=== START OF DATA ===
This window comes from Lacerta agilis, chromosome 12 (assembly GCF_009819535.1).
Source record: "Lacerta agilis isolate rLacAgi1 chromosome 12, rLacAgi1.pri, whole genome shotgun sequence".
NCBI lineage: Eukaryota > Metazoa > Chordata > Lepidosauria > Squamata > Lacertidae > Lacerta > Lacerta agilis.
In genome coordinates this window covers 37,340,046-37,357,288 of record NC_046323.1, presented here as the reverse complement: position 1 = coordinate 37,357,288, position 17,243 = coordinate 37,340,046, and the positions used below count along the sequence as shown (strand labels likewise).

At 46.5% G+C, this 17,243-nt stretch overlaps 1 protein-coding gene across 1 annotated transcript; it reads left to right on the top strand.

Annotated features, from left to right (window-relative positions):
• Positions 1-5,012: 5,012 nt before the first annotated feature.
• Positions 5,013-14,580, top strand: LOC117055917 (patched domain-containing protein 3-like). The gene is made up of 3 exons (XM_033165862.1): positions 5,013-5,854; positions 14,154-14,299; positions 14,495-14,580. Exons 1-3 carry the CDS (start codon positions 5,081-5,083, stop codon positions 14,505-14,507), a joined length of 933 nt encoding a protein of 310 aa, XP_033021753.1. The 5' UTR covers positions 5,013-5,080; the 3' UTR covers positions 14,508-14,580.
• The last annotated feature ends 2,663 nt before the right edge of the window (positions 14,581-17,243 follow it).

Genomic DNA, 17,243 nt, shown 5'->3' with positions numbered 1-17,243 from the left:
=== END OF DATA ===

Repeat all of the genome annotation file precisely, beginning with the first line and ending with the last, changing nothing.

This window comes from Lacerta agilis, chromosome 12 (assembly GCF_009819535.1).
Source record: "Lacerta agilis isolate rLacAgi1 chromosome 12, rLacAgi1.pri, whole genome shotgun sequence".
NCBI lineage: Eukaryota > Metazoa > Chordata > Lepidosauria > Squamata > Lacertidae > Lacerta > Lacerta agilis.
In genome coordinates this window covers 37,340,046-37,357,288 of record NC_046323.1, presented here as the reverse complement: position 1 = coordinate 37,357,288, position 17,243 = coordinate 37,340,046, and the positions used below count along the sequence as shown (strand labels likewise).

At 46.5% G+C, this 17,243-nt stretch overlaps 1 protein-coding gene across 1 annotated transcript; it reads left to right on the top strand.

Annotated features, from left to right (window-relative positions):
• Positions 1-5,012: 5,012 nt before the first annotated feature.
• Positions 5,013-14,580, top strand: LOC117055917 (patched domain-containing protein 3-like). The gene is made up of 3 exons (XM_033165862.1): positions 5,013-5,854; positions 14,154-14,299; positions 14,495-14,580. Exons 1-3 carry the CDS (start codon positions 5,081-5,083, stop codon positions 14,505-14,507), a joined length of 933 nt encoding a protein of 310 aa, XP_033021753.1. The 5' UTR covers positions 5,013-5,080; the 3' UTR covers positions 14,508-14,580.
• The last annotated feature ends 2,663 nt before the right edge of the window (positions 14,581-17,243 follow it).

Genomic DNA, 17,243 nt, shown 5'->3' with positions numbered 1-17,243 from the left: